Hello everyone and welcome to the November edition of Techspert Talks. I’m Troy Raney and I’ll be your host for today’s session. Today’s presentation is Optimizing Performance for Qlik Sense Enterprise with Mario Petre. Mario why don’t you tell us a little bit about yourself? Hi everyone; good to be here with everybody once again. My name is Mario Petre. I’m a Principal Technical Engineer in the Signature Support Team. I’ve been with Qlik over six years now and since the beginning, I’ve focused on Qlik Sense Enterprise backend services, architecture and performance from the very inception of the product. So, there’s a lot of historical knowledge that I want to share with you and hopefully it’s an interesting springboard to talk about performance.Great! Today we’re going to be talking about how a Qlik Sense site looks from an architectural perspective; what are things that should be measured when talking about performance; what to monitor after going live; how to troubleshoot and we’ll certainly highlight plenty of resources and where to find more details at the end of the session. So Mario, we’re talking about performance for Qlik Sense Enterprise on Windows; but ultimately, it’s software on a machine. That’s right. So, first we need to understand what Qlik Sense services are and what type of resources they use. Can you show us an overview from what a multi-node deployment looks like? Sure. We can take a look at how a large Enterprise environment should be set up. And I see all the services have been split out onto different nodes. Would you run through the acronyms quickly for us? Yep. On a consumer node this is where your users come into the Hub. They will come in via the Qlik Proxy Service and consume applications via the Qlik Engine Service, that ultimately connects to the central node and everything else via the Qlik Repository Service. Okay. The green box is your front-end services. This is what end users tap into to consume data, but what facilitates that in the background is always the Repository Service. And what’s the difference between the consumer nodes on the top and the bottom? These two nodes have a Proxy Service that balances against their own engines as well as other engines; while the consumer nodes at the bottom are only there for crunching data. Okay. And then we can take a look at the backend side of things. Resources are used to the extent that you’re doing reloads, you will have an engine there as well as the primary role for the central node, active and failover which is: the Repository Service to coordinate communication between all the rest of the services. You can also have a separate node for development work. And ultimately we also expect the size of an environment to have a dedicated storage solution and a dedicated central Repository Database host either locally managed or in one of the cloud providers like AWS RDS for example. Between the front-end and back-end services where’s the majority of resource consumption, and what resources do they consume? Most of the resource allocation here is going to go to the Engine Service; and that will consume CPU and RAM to the extent that it’s allocated to the machine. And that is done at the QMC level where you set your Working Set Limits. But in the case of the top nodes, the Proxy Service also has a compute cost as it is managing session connectivity between the end user’s browser and the Engine Service on that particular server. And the Repository Service is constantly checking the authorization and permissions. So, ultimately front-end servers make use of both front-end and back-end resources. But you also need to think about connectivity. There is the data streaming from storage to the node where it will be consumed and then loading from that into memory. And these are three different groups of resources: you have compute; you have memory, and you have network connectivity. And all three have to be well suited for the task for this environment to work well. And we’re talking about speed and performance like, how fast is a fast network? How can we even measure that? So, we would start for any Enterprise environment, we would start at a 10 Gb network speed and ultimately, we expect response time of 4 MS between any node and the storage back end. Okay. So, what are some common bottlenecks and issues that might arise? All right. So, let’s take a look at some at some examples. The Repository Service failing to communicate with rim nodes, with local services. I would immediately try to verify that the Repository Service connection pool and network connectivity is stable and connect. Let’s say apps load very very slow for the first time. This is where network speed really comes into play. Another example: the QMC or the Hub takes a very very long time to load. And for that, we would have to look into the communication between the Repository Service and the Database, because that’s where we store all of this metadata that we will try to calculate your permissions based on. And could that also be related to the rules that people have set up and the number of users accessing? Absolutely. You can hurt user experience by writing complex rules. What about lag in the app itself? This is now being consumed by the Engine Service on the consumer node. So, I would immediately try to evaluate resource consumption on that node, primarily CPU. Another great example for is high Page File usage. We prefer memory for working with applications. So, as soon as we try to cache and pull those results again from disk, performance we’ll be suffering. And ultimately, the direct connectivity. How good and stable is the network between the end users machine and the Qlik Sense infrastructure? The symptom will be on the end user side, but the root cause is almost always (I mean 99.9% of the time) will be down to some effect in the environment. So, to get an understanding of how well the machine works and establish that baseline, what can we use?One simple way to measure this (CPU, RAM, disk network) is this neat little tool called iPerf. Okay. And what are we looking at here? This is my central node. Okay. And iPerf will measure what exactly? How fast data transfer is between this central node and a client machine or another server. And where can people find iPerf? Great question. iPerf.fr And it’s a free utility, right? Absolutely. So, I see you’ve already got it downloaded there. Right. You will have to download this package, both on the server and the client machine that you want to test between. We’ll run this “As Admin.” We call out the command; we specify that we want it to start in “server mode.” This will be listening for connection attempts. Okay. We can define the port. I will use the default one. Those ports can be found in Qlik Help. Okay. The format for the output in megabyte; and the interval for refresh 5 seconds is perfectly fine. And then, we want as much output as possible. Okay. First, we need to run this. There we go. It started listening. Now, I’m going to switch to my client machine. So, iPerf is now listening on the server machine and you’re moving over to the client machine to run iPerf from there? Right. Now, we’ve opened a PowerShell window into iPerf on the client machine. Then we call the iPerf command. This time, we’re going to tell it to launch in “Client Mode.” We need to specify an IP address for it to connect to. And that’s the IP address of the server machine? Right. Again, the port; the format so that every output is exactly the same. And here, we want to update every second. Okay. And this is a super cool option: if we use the bytes flag, we can specify the size of the data payload. I’m going to go with a 1 Gb file (1024 Mb). You can also define parallel connections. I want 5 for now. So, that’s like 5 different users or parallel streams of activity of 1 Gb each between the server machine and this client machine? Right. So, we actually want to measure how fast can we acquire data from the Qlik Sense server onto this client machine. We need to reverse the test. So, we can just run this now and see how fast it performs. Okay. And did the server machine react the same way? You can see that it produced output on the listening screen. This is where we started. And then it received and it’s displaying its own statistics. And if you want to automate this, so that you have a spot check of throughput capacity between these servers, we need to use the log file option. And then we give it a path. So, I’m gonna say call this “iperf_serverside…” And launch it. And now, no output is produced. Okay. So, we can switch back to the client machine. Okay. So, you’re performing the exact same test again, just storing everything in a log file. The test finished. Okay. So, that can help you compare between what’s being sent to what’s being received, and see? Absolutely. You can definitely have results presented in a way that is easy to compare across machines and across time. And initial results gave us a throughput per file of around 43.6, 46, thereabouts megabytes per second. So, what about for an end user who’s experiencing issues? Can you use iPerf to test the connectivity from a user machine on a different network? Yep. So, in in the background we will have our server; it’s running and waiting for connections. And let’s run this connection now from the client machine. We will make sure that the IP address is correct; default port; the output format in megabytes; we want it refreshed every second; and we are transferring 1 Gb; and 5 parallel streams in reverse order. Meaning: we are copying from the server to the client machine. And let’s run it. Just seeing those numbers, they seem to be smaller than what we’re seeing from the other machine.Right. Indeed. I have some stuff in between to force it to talk a little slower. But this is one quick way to identify a spotty connection. This is where a baseline becomes gold; being able to demonstrate that your platform is experiencing a problem. And to quantify and to specify what that problem is going to reduce the time that you spend on outages and make you more effective as an admin. Okay. That was network. How can admins monitor all the other performance aspects of a deployment? What tools are available and what metrics should they be measuring?Right. That’s a great question. The very basic is just Performance Monitor from Windows. Okay. The great thing about that is that we provide templates that also include metrics from our services. Can you walk us through how to set up the Performance Monitor using one of those templates?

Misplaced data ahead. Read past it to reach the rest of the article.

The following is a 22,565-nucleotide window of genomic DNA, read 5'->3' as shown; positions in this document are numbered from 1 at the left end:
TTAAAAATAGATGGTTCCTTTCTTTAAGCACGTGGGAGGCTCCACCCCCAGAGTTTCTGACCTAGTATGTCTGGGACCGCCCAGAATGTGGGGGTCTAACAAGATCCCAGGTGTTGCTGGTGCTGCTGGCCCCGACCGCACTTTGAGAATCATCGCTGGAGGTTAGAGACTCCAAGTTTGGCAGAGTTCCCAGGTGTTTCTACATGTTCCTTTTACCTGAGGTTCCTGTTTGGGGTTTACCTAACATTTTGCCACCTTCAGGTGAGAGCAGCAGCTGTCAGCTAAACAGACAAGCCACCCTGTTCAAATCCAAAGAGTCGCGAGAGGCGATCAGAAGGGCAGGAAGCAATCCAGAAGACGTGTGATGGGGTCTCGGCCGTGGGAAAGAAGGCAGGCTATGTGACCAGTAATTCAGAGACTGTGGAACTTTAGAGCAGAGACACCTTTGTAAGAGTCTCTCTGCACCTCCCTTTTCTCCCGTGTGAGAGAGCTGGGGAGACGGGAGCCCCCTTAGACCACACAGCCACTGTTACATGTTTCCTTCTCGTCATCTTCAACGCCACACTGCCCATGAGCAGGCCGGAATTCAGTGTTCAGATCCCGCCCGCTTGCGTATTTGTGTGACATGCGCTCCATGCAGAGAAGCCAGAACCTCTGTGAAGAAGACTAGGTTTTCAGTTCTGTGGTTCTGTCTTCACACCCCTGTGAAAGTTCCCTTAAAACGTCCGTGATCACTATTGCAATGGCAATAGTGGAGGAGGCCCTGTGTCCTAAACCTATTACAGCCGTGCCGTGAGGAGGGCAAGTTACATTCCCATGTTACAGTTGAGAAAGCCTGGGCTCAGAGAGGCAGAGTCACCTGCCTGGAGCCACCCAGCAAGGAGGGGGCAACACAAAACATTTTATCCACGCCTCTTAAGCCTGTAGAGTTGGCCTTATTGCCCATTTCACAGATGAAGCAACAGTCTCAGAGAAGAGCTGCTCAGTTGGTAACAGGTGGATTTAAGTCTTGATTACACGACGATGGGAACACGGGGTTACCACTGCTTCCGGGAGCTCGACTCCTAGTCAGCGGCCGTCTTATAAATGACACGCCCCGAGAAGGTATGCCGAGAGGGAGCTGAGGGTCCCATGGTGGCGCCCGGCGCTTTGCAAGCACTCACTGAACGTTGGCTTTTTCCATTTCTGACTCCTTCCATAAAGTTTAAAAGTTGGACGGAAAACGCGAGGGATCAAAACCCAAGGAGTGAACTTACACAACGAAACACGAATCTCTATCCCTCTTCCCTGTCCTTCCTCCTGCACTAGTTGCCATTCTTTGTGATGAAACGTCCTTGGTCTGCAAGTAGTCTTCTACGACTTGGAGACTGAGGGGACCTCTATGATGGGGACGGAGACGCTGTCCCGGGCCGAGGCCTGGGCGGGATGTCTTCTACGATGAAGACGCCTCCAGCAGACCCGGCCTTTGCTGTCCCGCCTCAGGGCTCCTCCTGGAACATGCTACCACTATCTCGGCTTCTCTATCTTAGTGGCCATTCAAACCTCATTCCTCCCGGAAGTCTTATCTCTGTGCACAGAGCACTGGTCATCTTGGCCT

Sure thing. So, we’re going to switch over first to the central node. So, the first thing that I want to do is create a folder where all of these logs will be stored. Okay. So, that’s a shared folder, good. And this article is a great place to start. So, we can just download this attachmentSo, now it’s time to set up a Performance Monitor proper. We need to set up a new Data Collector Set. Giving it a name. And create from template. Browse for it, and finish. Okay. So it’s got the template. That’s our new one Qlik Sense Node Monitor, right? Yep. You’ll have multiple servers all writing to the same location. The first thing is to define the name of each individual collector; and you do that here. And you can also provide subdirectory for these connectors, and I suggest to have one per node name. I will call this Central Node. Everything that comes from this node, yeah. Correct. You can also select a schedule for when to start these. We have an article on how to make sure that Data Collectors are started when Windows starts. And then a stop condition. Now, setting up monitors like this; could this actually impact performance negatively? There is always an overhead to collecting and saving these metrics to a file. But the overhead is negligible. Okay. I am happy with how this is defined. Now, this static collector on one of the nodes is already set up. There is an option here that’s called Data Manager. What’s important here to define is to set a Minimum Free Disk. We could go with 10 Gb, for example; and you can also define a Resource Policy. The important bit is Minimum Free Disk. We want to Delete the Oldest (not the largest) in the Data Collector itself. We should change that directory and make sure that it points to our central location instead of locally; and we’ll have to do this for every single node where we set this up. Okay. So, that’s that shared location? Yep. And you run the Data Collector there. And it creates a CSV file with all those performance counters. Cool.So, here we have it now. If we just take a very quick look inside, we’ll see a whole bunch of metrics. And if you want to visualize these really really quick, I can show you a quick tip that wasn’t on the agenda but since we’re here: on Windows, there is a built-in tool called Relog that is specifically designed for reformatting Performance Monitor counters. So, we can use Relog; we’ll give it the name of this file; the format will be Binary; the output will be the same, but we’ll rename it to BLG; and let’s run it. And now it created a copy in Binary format. Cool thing about this Troy is that: you can just double click on it. It’s already formatted to be a little more readable. Wow! Check that out. There we go. Another quick tip: since we’re here, first thing to do is: select everything and Scale; just to make sure that you’re not missing any of the metrics. And this is also a great way to illustrate which service counters and system counters we collect. As you can see, there’s quite a few here. Okay. So, that Performance Monitor is, it’s set up; it’s running; we can see how it looks; and that is going to run all the time or just when we manually trigger it? You can definitely configure it to run all the time, and that would be my advice. Its value is really realized as a baseline. Yeah. Exactly. That was pretty cool seeing how that worked, using all the built-in utilities. And that Relog formatting for the Process Monitor was new to me. Are there any other tools you like to highlight? Yeah. So, Performance Monitor is built-in. For larger Enterprises that may already be monitoring resources in a centralized way, there’s no reason why you shouldn’t expect to include the Sense resources into that live monitoring. And this could be done via different solutions out there. A few come to mind like: Grafana, Datadog, Butler SOS, for example from one of our own Qlik luminaries. Can we take a quick look at Grafana? I’ve heard of that but never seen it. Sure thing. This is my host monitor sheet. It’s nowhere built to a corporate standard, but you can see here I’m looking at resources for the physical host where these VMs are running as well as the domain controller, and the main server where we’ve been running our CPU tests. And the great part about this is I have historical data as far back I believe as 90 days. So, this is a cool tool that lets you like take a look at the performance and zoom-in and find the processes that might be causing some peaks or anything you want to investigate? Right. Exactly. At least come up with a with a narrow time frame for you to look into the other tools and again narrow down the window of your investigation. Yeah, that could be really helpful. Now I wanted to move on to the Qlik Sense Scalability Tools. Are those available on Qlik community? That’s right. Let me show you where to find them. You can see that we support all current versions including some of the older ones. You will have to go through and download the package and the applications used for analysis afterwards. There is a link over here. So, once the package is downloaded, you will get an installer. And the other cool thing about Scalability Tools is that you can use it to pre-warm the cache on certain applications since Qlik Sense Enterprise doesn’t support application pre-loading. Oh, cool. So, you can throttle up applications into memory like in QlikView. Can we take a look at it? Yes, absolutely. This is the first thing that you’ll see. We’ll have to create a new connection. So, I’ll open a simple one that I’ve defined here and we can take a look at what’s required just to establish a quick connection to your Qlik Sense site. Okay, but basically the scenario that you’re setting up will simulate activity on a Qlik Sense site to test its performance? Exactly. You’ll need to define your server hostname. This can be any of your proxy nodes in the environment. The virtual proxy prefix. I’ve defined it as Header and authentication method is going to be WebSocket. Okay. And then, if we want to look at how virtual users are going to be injected into the system, scroll over here to the user section. Just for this simple test, I’ve set it up for User List where you can define a static list of users like so: User Directory and UserName. Okay. So, it’s going to be taking a look at those 2 users you already predefined and their activity? Exactly. We need to test the connection to make sure that we can connect to the system. Connection Successful. And then we can proceed with the scenario. This is very simple but let me show you how I got this far. So, the very first thing that we should do is to Open an App. So, you’re dragging away items? Yep. I’m removing actions from this list. Let’s try to change the sheet. A very simple action. And now we have four sheets, and we’ll go ahead and select one of them. Okay, so far, we have Opening the App and immediately changing to a sheet? Yep. That’s right. This will trigger actions in sequence exactly how you define them. It will not take into consideration things like Think Time. I will just define a static weight of 15 seconds, and then you can make selections. But this is an amazing tool for being able to kind of stress test your system. It’s very very useful and it also provides a huge amount of detail within the results that it produces. One other quick tip: while defining your scenario, use easy to read labels, so that you can identify these in the Results Application. Let’s assume that the scenario is defined. We will go ahead and add one last action and that is: to close, to Disconnect the app. We’ll call this “OpenApp.” We’ll call this “SheetChange.” Make sure you Save. The connection we’ve tested; we’ve defined our list of users. First, let’s run the scenario. There is one more step to define and that is: to configure an Executor that will use this scenario file to launch a workload against our system. Create a New Sequence. This is just where all these settings you’re defining here are saved? Correct. This is simply a mapping between the execution job that you’re defining and which script scenario should be used. We’ll go ahead and grab that. Save it again; and now we can start it. And now in the background if we were to monitor the Qlik Sense environment, we would see some amount of load coming in. We see that we had some kind of issue here: empty ObjectID. Apparently I left something in the script editor; but yeah, you kind of get the idea. So, all this performance information would then be loaded into an app that is part of the package downloaded from Qlik community. How does that look? So, here you will see each individual result set, and you can look at multiple-exerciser runs in the single application. Unfortunately, we don’t have more than one here to showcase that, but you would see multiple-colored lines. There is metrics for a little bit of everything: your session ramp, your throughput by minute, you can change these. CPU, RAM. This is great. Exactly. CPU and RAM. These are these are not connected. We don’t have those logs, but you would have them for a setup run on your system. These come from Performance Monitor as well, so you could just use those logs provided that the right template is in place. We see Response Time Distribution by Action, and these are the ones that I’ve asked you to change and name so that they’re easy to understand. Once your deployment is large enough to need to be multi-node and the default settings are no longer the best ones for you, what needs to be adjusted with a Repository Service to keep it from choking or to improve its performance? That’s a great question Troy. So, the first thing that we should take a look at is how the Repository communicates with the backend Database and vice versa. The connection pool for the Repository is always based on core count on the machine. And the best rule of thumb that we have to date is to take your core count on that machine, multiply it by 5, and that will be the max connection pool for the Repository Service for that node. Can you show us where that connection pool setting can be changed? Yes. So, we will go ahead and take a look. Here we are on the central node of my environment. You’ll have to find your Qlik installation folder. We’ll navigate to the Repository folder, Util, QlikSenseUtil, and we’ll have to launch this “As Admin.” Okay. We’ll have to come to the Connection String Editor. Make sure that the path matches. We just have to click on Read so that we get the contents of these files. And the setting that we are about to change is this one. Okay. So, the maximum number of connections that the Repository can make? Yes. And this is (again) for each node going towards the Repository Database. Okay. Again, this should be a factor of CPU cores multiplied by 5. If 90 is higher than that result, leave 90 in place. Never decrease it. Okay, that’s a good tip. Right. I change this to 120. I have to Save. What I like to do here is: clear the screen and hit Read again; just to make sure that the changes have been persisted in the file. Okay. Once that’s done, we can close this. We can restart the environment. We can get out of here. So, there you adjusted the setting of how many connections this node can make to the QSR. Then assuming we do the same on all nodes, where do we adjust the total number of connections the Repository itself can receive? That should be a sum of all of the connection strings from all of your nodes plus 110 extra for the central node. By default, here is where you can find that config file: Repository, PostgreSQL, and we’ll have to open this one, PostgreSQL. Towards the end of the file… Just going all the way to the bottom. Here we have my Max Connections is 300. Okay. One other setting you mentioned was the Page File and something to be considered. How would we make changes or adjust that setting? Right. So, this is a Windows level setting that’s found in Advanced System Settings; Advanced tab; Performance; and then again Advanced; and here we have Virtual Memory. Okay. We have to hit Change. We’ll have to leave it at System Managed or understand exactly which values we are choosing and why. If you’re not sure, the default should always be System Managed. Now, I want to know what resources are available for Qlik Sense admins; specifically, what is the Admin Playbook? It’s a great starting place for understanding what duties and responsibilities one should be thinking about when administering a Qlik Sense site. So, these are a bunch of tools built by Qlik to help analyze your deployment in different ways. I see weekly, monthly, quarterly, yearly, and a lot of different things are available there.Yeah. So, we can take a look at Task Analysis, for example. The first time you run it, it’s going to take about 20 minutes; thereafter about 10. The benefits: it shows you really in depth how to get to the data and then how to tweak the system to work better based on what you have. Yeah, that’s great. Right? So, not only we put the tools in your hands, but also how to build these tools as you can here. See here, we have instructions on how to come up with these objects from scratch. An absolute must-read for every system admin out there. Mario, we’ve talked about optimizing the Qlik Sense Repository Service, but not about Postgres? Do larger Enterprise level deployments affect its performance? Sure. The thing about Postgres is again: we have to configure it by default for compatibility and not performance. So, it’s another component that has to be targeted for optimization. The detail there that anything over 1 Gb from Postgres might get paged – that sounds like it could certainly impact performance. Right, because the buffer setting that we have by default is set to 1 Gb; and that means only 1 Gb of physical memory will be allocated to Postgres work. Now, we’re talking about the large environment 500 to maybe 5,000 apps. We’re talking 1000s of users with about 1000 of them peak concurrency per hour. So, can we increase that Shared Buffer setting? Absolutely. And in fact, I want to direct you to a really good article on performance optimization for PostgreSQL. And when we talk about fine-tuning, this article is where I’d like to get started. We talk about certain important factors like the Shared Buffers. So, this is what we define to 1 Gb by default. Their recommendation is to start with 1/4 of physical memory in your system. 1 Gb is definitely not one quarter of the machines out there. So, it needs tweaking. And again these are settings to be changed on the machine that’s hosting the Repository Database, right? That’s correct. That’s correct. Now, is there an app that you’re aware of that would be good to kind of look at all these logs and analyze what’s going on with the performance? Absolutely. This is an application that was developed to better understand all of the transactions happening in a particular environment. It reads the log files collected with the Log Collector either via the tool or the QMC itself. Okay. It’s not built for active monitoring, but rather to enhance troubleshooting. Sure. So, basically it’s good for looking at a short period of time to help troubleshooting? Right. The Repository itself communicates over APIs between all the nodes and keeps track of all of the activities in the system; and these translate to API calls. If we want to focus on Repository API calls, we can start by looking at transactions. Okay. So, this will give us detail about cost. For example, per REST call or API call, we can see which endpoints take the most, duration per user, and this gives you an opportunity to start at a very high level and slowly drill in both in message types and timeframe. Another sheet is the Threads Endpoints and Users; and here you have performance information about how many worker-threads the Repository Service is able to start, what is the Repository CPU consumption, so you can easily identify one. For example, here just by discount, we can see that the preview privileges call for objects is called… Yeah, a lot. Over half a million times, right? And represents 73% of the CPU compute cost. Wow, nice insights. And then if we look here at the bottom, we can start evaluating time-based patterns and select specific time frames and go into greater detail. So, I’m assuming this can also show resource consumption as well? Right. CPU, memory in gigabytes and memory in percent. One neat trick is: to go to the QMC, look at how you’ve defined your Working Set Limits, and then pre-define reference lines in this chart. So, that it’s easier to visualize when those thresholds are close to being reached or breached. And you do that by the add-ons reference lines, and you can define them like this. That’s just to sort of set that to match what’s in the QMC? Exactly. Makes a powerful visualization. So, you can really map it. Absolutely. And you can always drill down into specific points in time we can go and check the log details Engine Focus sheet; and this will allow us to browse over time, select things like errors and warnings alone, and then we will have all of the messages that are coming from the log files and what their sources. Yeah. That’s great to have it all kind of collected here in one app, that’s great. Indeed. To summarize things, we’ve talked about to understand system performance, a baseline needs to be established. That involves setting up some monitoring. There are lots of options and tools available to do that; and it’s really about understanding how the system performs so the measurement and comparisons are possible if things don’t perform as expected. And to begin to optimize as well.Okay, great. Well now, it’s time for Q&A. Please submit your questions through the Q&A panel on the left side of your On24 console. Mario, which question would you like to address first? We have some great questions already. So, let’s see – first one is: how can we evaluate our existing Qlik Sense applications? This is not something that I’ve covered today, but it’s a great question. We have an application on community called App Metadata Analyzer. You can import this into your system and use it to understand the memory footprint of applications and objects within those applications and how they scale inside your system. It will very quickly illustrate if you are shipping applications with extremely large data files (for example) that are almost never used. You can use that as a baseline for both optimizing local applications and also in your efforts to migrating to SaaS, if you feel like you don’t want to bother with all of this Performance Monitoring and optimization, you can always choose to use our services and we’ll take care of that for you. Okay, next question. So, the next question: worker schedulers errors and engine performance. How to fix? I think I would definitely point you back to this Log Analysis application. Load that time frame where you think something bad happened, and see what kind of insights you can you can get by playing with the data, by exploring the data. And then narrow that search down if you find a specific pattern that seems like the product is misbehaving. Talk to Qlik support. We’ll evaluate that with you and determine whether this is a defect or not or if it’s just a quirk of how your system is set up. But that Sense Log Analysis app is a great place to start. And going back to the sheet that I showed: Repository and Engine metrics are all collected there. And these come from the performance logs that we already produce from Qlik Sense. You don’t need to load any additional performance counters to get those details. Okay. All right. So, there is a question here about Postgres 9.6 and the fact that it’s soon coming end of life. And I think this is a great moment to talk about this. Qlik Sense client-managed or Qlik Sense Enterprise for Windows supports Postgres 12.5 for new installations since the May release. If you have an existing installation, 9.6 will continue to be used; but there is an article on community on how to in-place upgrade that to 12.5 as a standalone component. So, you don’t have to continue using 9.5 if your IT policy is complaining about the fact that it’s soon coming to the end of life. As we say, we are aware of this fact; and in fact, we are shipping a new version as of the May 2021 release. Oh, great. So, here’s an interesting question. If we have Qlik Sense in Azure on a virtual machine, why is the performance so sluggish? How do you fine-tune it? I guess first we need to understand what would you mean by sluggish? But the first thing that I want to point to is: different instance types. So, virtual machines in virtual private cloud providers are optimized for different workloads. And the same is true for AWS, Azure and Google Cloud platform. You will have virtual machines that are optimized for storage; ones that are optimized for compute tasks or application analytics; some that are optimized for memory. Make sure that you’ve chosen the right instance type and the right level of provisioned iOps for this application. If you feel that your performance is sluggish, start increasing those resources. Go one tier up and reevaluate until you find a an instance type that works for you. If you wish to have these results (let’s say beforehand), you will have to consider using the Scalability Tools together with some of your applications against different instance types in Azure to determine which ones work best. Just to kind of follow up on that question, if we’re looking at that multi-node example from Qlik help, what nodes would you consider would require more resources? Worker nodes in general. And those would be front and back-end. So, a worker node is something with an engine, right? Exactly. Something with an engine. It can either be front-facing together with a proxy to serve content, or back-end together with a scheduler a service to perform reload tasks. These will consume all the resources available on a given machine. Okay. And this is how the Qlik Sense engine is developed to work. And these resources are almost never released unless there is a reason for it, because us keeping those results cached is what makes the product fast. Okay. Oh, here’s a great one about avoiding working set breaches on engine nodes. Question says: do you have any tips for avoiding the max memory threshold from the QIX engine? We didn’t really cover this this aspect, but as you know the engine allows you to configure memory limits both for the lower and higher memory limit. Understanding how these work; I want to point you back to that QIXs engine white paper. The system will perform certain actions when these thresholds are reached. The first prompt that I have for you in this situation is: understand if these limits are far away from your physical memory limit. By default, Qlik Sense (I believe) uses 70 / 90 as the low and high working sets on a machine. With a lot of RAM, let’s say 256 – half a terabyte of RAM, if you leave that low working set limit to 70 percent, that means that by default 30 of your physical RAM will not be used by Qlik Sense. So. always keep in mind that these percentages are based on physical amount of RAM available on the machine, and as soon as you deploy large machines (large: I’m talking 128 Gb and up) you have to redefine these parameters. Raise them up so that you utilize almost all of the resources available on the machine ,and you should be able to visualize that very very easily in the Log Analysis App by going to Engine Load sheet and inserting those reference lines based on where your current working sets are. Of course, the only way really to avoid a working set limit issue is to make sure that you have enough resources. And the system is configured to utilize those resources, so even if you still get them after raising the limit and allowing the – allowing the product to use as much RAM as it can without of course interfering with Windows operations (which is why you should never set these to like 99, 98, 99). Windows needs RAM to operate by itself, and if we let Qlik Sense to take all of it, it will break things. If you’ve done that and you’re still having performance issues, that means you need more resources. Yeah. It makes sense. Oh, so here is another interesting question about understanding what certain Qlik Repository Service (QRS) log messages say. There is a question here that says: try to meet the recommendation of network and persistence the network latency should be less than 4 MS, but consistently in our logs we are seeing the QRS security management retrieved privileges in so many milliseconds. Could this be a Repository Service issue or where would you suggest we investigate first? This is an info level message that you are reporting. And it’s simply telling you how long it took for the Repository Service to compute the result for that request. That doesn’t mean that this is how long it took to talk to the Database and back, or how long it took for the request to reach from client to the server; only how long it took for the Repository Service to look up the metadata look up the security rules and then return a result based on that. And I would say this coming back in 384 milliseconds is rather quick. It depends on how you’ve defined these security rules. If these security rules are super simple and you are still getting slow responses, we would definitely have to look at resource consumption. But if you want to know how these calls affect resource consumption on the Repository and Postgres side, go back to that Log Analysis App. Raise your Repository performance logs in the QMC to Debug levels so that you get all of the performance information of how long each call took to execute. And try to establish some patterns. See if you have calls that take longer to execute than others; and where are those coming from any specific apps, any specific users? All of these answers come from drilling down into the data via that app that I demoed.Okay Mario, we have time for one last question. Right. And I think this is an excellent one to end. We talked a whole bunch here about Qlik Sense, but all of this also applies to QlikView environments. We are always looking at taking a step back and considering all of the resources that are playing in the ecosystem, not just the product itself. And the question asks: is QlikView Server performance similar to how it handles resources Qlik Sense? The answer is: yes. The engine is exactly the same in both products. If you read that white paper, you will understand how it works in both QlikView and Qlik Sense. And the things that you should do to prepare for performance and optimization are exactly the same in both products. Excellent question. Great. Well, thank you very much Mario! Oh, it’s been my pleasure Troy. That was it for me today. Thank you all for participating. Thank you all for showing up. Thank you Troy for helping me through this very very complicated topic. It’s been a blast as always. And to our customers and partners, looking forward to seeing your questions and deeper dives into logs and performance on community. Okay, great! Thank you everyone! We hope you enjoyed this session. Thank you to Mario for presenting. We appreciate getting experts like Mario to share with us. Here’s our legal disclaimer and thank you once again. Have a great rest of your day.